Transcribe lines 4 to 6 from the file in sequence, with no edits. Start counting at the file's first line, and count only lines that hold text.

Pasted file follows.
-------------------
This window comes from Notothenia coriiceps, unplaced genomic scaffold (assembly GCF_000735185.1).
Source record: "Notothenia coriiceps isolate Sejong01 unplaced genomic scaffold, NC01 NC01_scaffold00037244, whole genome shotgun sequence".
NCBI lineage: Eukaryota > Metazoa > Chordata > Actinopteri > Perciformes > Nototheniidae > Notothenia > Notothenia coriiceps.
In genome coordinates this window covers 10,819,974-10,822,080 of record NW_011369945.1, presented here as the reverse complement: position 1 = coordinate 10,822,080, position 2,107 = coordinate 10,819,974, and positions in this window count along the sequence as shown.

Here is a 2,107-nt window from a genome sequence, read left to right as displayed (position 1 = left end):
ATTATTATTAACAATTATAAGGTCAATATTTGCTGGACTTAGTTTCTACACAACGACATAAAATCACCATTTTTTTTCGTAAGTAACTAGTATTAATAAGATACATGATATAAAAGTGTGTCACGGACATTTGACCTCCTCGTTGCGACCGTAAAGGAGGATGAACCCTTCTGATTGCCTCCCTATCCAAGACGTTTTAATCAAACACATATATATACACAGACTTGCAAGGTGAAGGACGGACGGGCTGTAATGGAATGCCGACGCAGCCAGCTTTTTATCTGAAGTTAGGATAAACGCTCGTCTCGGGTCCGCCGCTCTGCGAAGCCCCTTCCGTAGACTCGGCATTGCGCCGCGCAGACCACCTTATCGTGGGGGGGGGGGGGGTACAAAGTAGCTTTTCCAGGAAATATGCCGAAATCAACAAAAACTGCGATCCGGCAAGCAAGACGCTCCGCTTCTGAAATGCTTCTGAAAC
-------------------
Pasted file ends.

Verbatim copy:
In genome coordinates this window covers 10,819,974-10,822,080 of record NW_011369945.1, presented here as the reverse complement: position 1 = coordinate 10,822,080, position 2,107 = coordinate 10,819,974, and positions in this window count along the sequence as shown.

Here is a 2,107-nt window from a genome sequence, read left to right as displayed (position 1 = left end):
ATTATTATTAACAATTATAAGGTCAATATTTGCTGGACTTAGTTTCTACACAACGACATAAAATCACCATTTTTTTTCGTAAGTAACTAGTATTAATAAGATACATGATATAAAAGTGTGTCACGGACATTTGACCTCCTCGTTGCGACCGTAAAGGAGGATGAACCCTTCTGATTGCCTCCCTATCCAAGACGTTTTAATCAAACACATATATATACACAGACTTGCAAGGTGAAGGACGGACGGGCTGTAATGGAATGCCGACGCAGCCAGCTTTTTATCTGAAGTTAGGATAAACGCTCGTCTCGGGTCCGCCGCTCTGCGAAGCCCCTTCCGTAGACTCGGCATTGCGCCGCGCAGACCACCTTATCGTGGGGGGGGGGGGGGTACAAAGTAGCTTTTCCAGGAAATATGCCGAAATCAACAAAAACTGCGATCCGGCAAGCAAGACGCTCCGCTTCTGAAATGCTTCTGAAAC